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How to get exposure to the US economy

Sebastian Bowen
NYSE building with American flag and Wall Street sign

It’s no secret that the United States of America is home to the most popular and the most liquid stock exchanges in the world – which house some of the most popular and successful companies on the planet. Housed in the New York Stock Exchange and the NASDAQ are companies like Facebook, Apple, Microsoft, Ford and Amazon that, quite frankly, put the ASX to shame in terms of global domination.

Now, I have nothing against the ASX – I love our top-notch companies like CSL Limited (ASX: CSL) that have been (and will continue to be) great places to invest in. But the US can offer some opportunities that simply aren’t available to us down under.

How to invest in America

If you want a slice of the largest economy in the world, it can be a bit tricky.

Brokering services offered by the likes of Commonwealth Bank of Australia (ASX: CBA) and National Australia Bank Ltd (ASX: NAB) do give you the opportunity to buy US shares directly. However, it can be quite costly and there’s also Foreign Exchange fees and US tax forms to worry about.

An easier (in my view) option would be to go with exchange traded funds (ETFs). The iShares S&P 500 ETF (ASX: IVV) tracks the largest 500 companies in America – giving you access to the biggest US movers and shakers in one easy share.

If you wanted an ETF that takes currency fluctuations out of the equation, there’s also the iShares S&P 500 (AUD Hedged) ETF (ASX: IHVV).

The Vanguard U.S. Total Market Shares Index ETF (ASX: VTS) takes this one step further by tracking the entire US public market. That’s 3,600 US companies under one fund – representing a comprehensive investment in the US economy.

Of course, ETFs are broadly focused, so you get the good as well as the bad and the ugly – which ends up getting you an ‘average’ return over time.

If you’d prefer investments that actively seek to find only the best US stocks out there, I would take a look at something like MFF Capital Investments Ltd (ASX: MFF). MFF is a Listed Investment Company with concentrated positions in US shares like Mastercard, Visa, Coca-Cola and Alphabet (Google).

Other popular options are the funds offered by Magellan Financial Group Ltd (ASX: MFG) such as the Magellan Global Trust (ASX: MGG). This trust has a slightly wider portfolio of US stocks that currently include Apple, Starbucks, Microsoft, Facebook, Yum! Brands as well as Visa and Mastercard as well.

Foolish Takeaway

When it comes to investing in the economy of the United States, there are a few easy options available on the ASX which you can pursue – in addition to going out on your own and buying individual US shares through your broker. Whether it’s shares, hedged ETFs, LICs or Trusts – I think there’s something for everyone who wants a slice of the American pie!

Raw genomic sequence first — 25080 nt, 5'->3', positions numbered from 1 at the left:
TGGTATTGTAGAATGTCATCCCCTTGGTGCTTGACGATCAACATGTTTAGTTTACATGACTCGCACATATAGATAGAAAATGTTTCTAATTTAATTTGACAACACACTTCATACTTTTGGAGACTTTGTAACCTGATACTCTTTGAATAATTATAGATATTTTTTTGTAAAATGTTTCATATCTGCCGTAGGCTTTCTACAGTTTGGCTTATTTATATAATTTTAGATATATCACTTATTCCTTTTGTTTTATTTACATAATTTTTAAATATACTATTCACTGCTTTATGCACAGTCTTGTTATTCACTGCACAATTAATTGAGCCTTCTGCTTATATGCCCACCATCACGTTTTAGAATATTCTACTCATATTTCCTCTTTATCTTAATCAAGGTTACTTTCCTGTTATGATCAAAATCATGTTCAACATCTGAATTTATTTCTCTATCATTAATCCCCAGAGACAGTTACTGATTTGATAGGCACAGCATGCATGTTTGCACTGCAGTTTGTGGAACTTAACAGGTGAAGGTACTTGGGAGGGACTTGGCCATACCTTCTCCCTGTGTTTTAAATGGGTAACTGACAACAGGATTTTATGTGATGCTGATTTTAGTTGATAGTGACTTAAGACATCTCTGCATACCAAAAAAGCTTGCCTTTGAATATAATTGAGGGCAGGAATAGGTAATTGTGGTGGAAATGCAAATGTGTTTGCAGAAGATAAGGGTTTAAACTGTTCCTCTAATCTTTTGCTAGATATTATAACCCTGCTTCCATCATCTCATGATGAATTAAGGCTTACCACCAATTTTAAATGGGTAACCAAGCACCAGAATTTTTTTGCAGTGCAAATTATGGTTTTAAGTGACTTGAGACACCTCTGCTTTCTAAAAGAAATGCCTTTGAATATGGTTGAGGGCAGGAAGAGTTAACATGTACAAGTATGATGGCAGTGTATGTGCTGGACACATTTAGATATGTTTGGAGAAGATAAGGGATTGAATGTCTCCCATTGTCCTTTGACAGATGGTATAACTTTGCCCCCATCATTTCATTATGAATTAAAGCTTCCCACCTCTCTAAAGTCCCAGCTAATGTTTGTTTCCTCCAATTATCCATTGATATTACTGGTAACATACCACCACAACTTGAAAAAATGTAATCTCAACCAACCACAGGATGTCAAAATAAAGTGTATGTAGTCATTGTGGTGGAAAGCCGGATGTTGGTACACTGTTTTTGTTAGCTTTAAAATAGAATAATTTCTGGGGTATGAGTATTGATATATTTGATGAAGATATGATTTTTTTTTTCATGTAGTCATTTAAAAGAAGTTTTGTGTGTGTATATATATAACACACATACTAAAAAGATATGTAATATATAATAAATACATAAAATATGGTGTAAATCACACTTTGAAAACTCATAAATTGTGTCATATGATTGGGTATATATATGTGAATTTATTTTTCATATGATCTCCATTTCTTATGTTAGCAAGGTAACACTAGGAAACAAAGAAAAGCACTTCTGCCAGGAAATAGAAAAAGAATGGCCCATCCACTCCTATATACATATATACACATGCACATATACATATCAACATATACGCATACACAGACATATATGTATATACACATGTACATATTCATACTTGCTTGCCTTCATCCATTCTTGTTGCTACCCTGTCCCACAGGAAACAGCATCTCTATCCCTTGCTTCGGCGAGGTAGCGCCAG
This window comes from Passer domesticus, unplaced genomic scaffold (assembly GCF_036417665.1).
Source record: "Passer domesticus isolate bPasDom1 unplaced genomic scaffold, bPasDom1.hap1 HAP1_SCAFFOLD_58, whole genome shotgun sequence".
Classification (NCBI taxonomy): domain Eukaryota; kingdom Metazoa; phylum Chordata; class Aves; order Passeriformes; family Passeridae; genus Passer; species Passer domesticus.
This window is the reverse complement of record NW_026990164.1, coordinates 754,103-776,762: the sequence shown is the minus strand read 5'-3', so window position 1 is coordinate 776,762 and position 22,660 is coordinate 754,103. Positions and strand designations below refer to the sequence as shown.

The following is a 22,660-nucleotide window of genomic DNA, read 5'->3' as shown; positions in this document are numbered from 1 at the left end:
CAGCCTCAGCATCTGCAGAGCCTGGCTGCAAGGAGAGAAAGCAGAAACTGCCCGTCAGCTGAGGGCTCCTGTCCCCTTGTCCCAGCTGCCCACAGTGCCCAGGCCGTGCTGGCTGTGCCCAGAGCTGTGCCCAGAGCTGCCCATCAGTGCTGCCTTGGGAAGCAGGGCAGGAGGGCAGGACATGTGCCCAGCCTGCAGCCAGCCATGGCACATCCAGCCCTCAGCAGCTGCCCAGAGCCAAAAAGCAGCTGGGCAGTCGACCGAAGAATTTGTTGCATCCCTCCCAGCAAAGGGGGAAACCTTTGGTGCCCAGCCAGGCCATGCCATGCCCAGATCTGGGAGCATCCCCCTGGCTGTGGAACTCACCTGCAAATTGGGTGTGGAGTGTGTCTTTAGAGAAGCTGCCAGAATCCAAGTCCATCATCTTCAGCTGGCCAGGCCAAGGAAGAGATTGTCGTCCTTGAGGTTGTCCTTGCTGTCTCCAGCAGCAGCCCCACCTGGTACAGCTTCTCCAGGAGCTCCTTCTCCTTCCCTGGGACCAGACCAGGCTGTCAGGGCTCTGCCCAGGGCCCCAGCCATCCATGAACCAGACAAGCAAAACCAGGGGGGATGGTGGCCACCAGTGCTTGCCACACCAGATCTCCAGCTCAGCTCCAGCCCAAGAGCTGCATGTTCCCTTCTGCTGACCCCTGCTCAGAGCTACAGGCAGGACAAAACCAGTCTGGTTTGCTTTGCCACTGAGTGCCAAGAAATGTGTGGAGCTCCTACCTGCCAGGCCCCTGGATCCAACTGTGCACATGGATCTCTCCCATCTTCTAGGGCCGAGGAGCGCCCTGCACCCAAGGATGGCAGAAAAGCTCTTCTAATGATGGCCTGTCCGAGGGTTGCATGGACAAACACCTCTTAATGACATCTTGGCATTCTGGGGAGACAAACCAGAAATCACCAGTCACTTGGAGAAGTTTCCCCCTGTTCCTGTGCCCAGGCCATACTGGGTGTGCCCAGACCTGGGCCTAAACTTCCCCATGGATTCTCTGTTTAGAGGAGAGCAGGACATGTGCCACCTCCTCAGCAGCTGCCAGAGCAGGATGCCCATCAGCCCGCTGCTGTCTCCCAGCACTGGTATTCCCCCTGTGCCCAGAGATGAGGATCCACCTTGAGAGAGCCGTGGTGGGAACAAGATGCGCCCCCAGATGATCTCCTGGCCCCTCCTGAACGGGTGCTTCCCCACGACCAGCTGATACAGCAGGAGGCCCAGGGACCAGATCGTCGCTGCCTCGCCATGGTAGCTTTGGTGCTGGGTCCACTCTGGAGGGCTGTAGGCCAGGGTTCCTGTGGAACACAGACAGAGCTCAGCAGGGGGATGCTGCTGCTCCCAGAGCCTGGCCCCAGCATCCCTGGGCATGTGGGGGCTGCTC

The post How to get exposure to the US economy appeared first on Motley Fool Australia.

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Randi Zuckerberg, a former director of market development and spokeswoman for Facebook and sister to its CEO, Mark Zuckerberg, is a member of The Motley Fool's board of directors. Sebastian Bowen owns shares of Facebook, Magellan Flagship Fund Ltd, and National Australia Bank Limited. The Motley Fool Australia's parent company Motley Fool Holdings Inc. owns shares of and recommends Facebook. The Motley Fool Australia's parent company Motley Fool Holdings Inc. owns shares of CSL Ltd. The Motley Fool Australia owns shares of National Australia Bank Limited. The Motley Fool Australia has recommended Facebook. We Fools may not all hold the same opinions, but we all believe that considering a diverse range of insights makes us better investors. The Motley Fool has a disclosure policy. This article contains general investment advice only (under AFSL 400691). Authorised by Scott Phillips.

The Motley Fool's purpose is to help the world invest, better. Click here now for your free subscription to Take Stock, The Motley Fool's free investing newsletter. Packed with stock ideas and investing advice, it is essential reading for anyone looking to build and grow their wealth in the years ahead. This article contains general investment advice only (under AFSL 400691). Authorised by Bruce Jackson. 2020